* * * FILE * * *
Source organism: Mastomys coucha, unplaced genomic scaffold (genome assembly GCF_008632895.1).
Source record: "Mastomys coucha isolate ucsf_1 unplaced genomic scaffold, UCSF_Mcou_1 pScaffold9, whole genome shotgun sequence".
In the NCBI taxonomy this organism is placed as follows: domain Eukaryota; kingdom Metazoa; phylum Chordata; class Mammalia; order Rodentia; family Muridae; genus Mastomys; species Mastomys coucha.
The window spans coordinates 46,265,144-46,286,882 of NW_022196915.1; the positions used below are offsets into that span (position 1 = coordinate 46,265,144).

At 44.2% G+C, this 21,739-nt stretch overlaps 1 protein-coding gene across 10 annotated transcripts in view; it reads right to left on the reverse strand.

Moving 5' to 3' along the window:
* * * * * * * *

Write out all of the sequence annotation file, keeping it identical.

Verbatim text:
Source organism: Mastomys coucha, unplaced genomic scaffold (genome assembly GCF_008632895.1).
Source record: "Mastomys coucha isolate ucsf_1 unplaced genomic scaffold, UCSF_Mcou_1 pScaffold9, whole genome shotgun sequence".
In the NCBI taxonomy this organism is placed as follows: domain Eukaryota; kingdom Metazoa; phylum Chordata; class Mammalia; order Rodentia; family Muridae; genus Mastomys; species Mastomys coucha.
The window spans coordinates 46,265,144-46,286,882 of NW_022196915.1; the positions used below are offsets into that span (position 1 = coordinate 46,265,144).

At 44.2% G+C, this 21,739-nt stretch overlaps 1 protein-coding gene across 10 annotated transcripts in view; it reads right to left on the reverse strand.

Moving 5' to 3' along the window: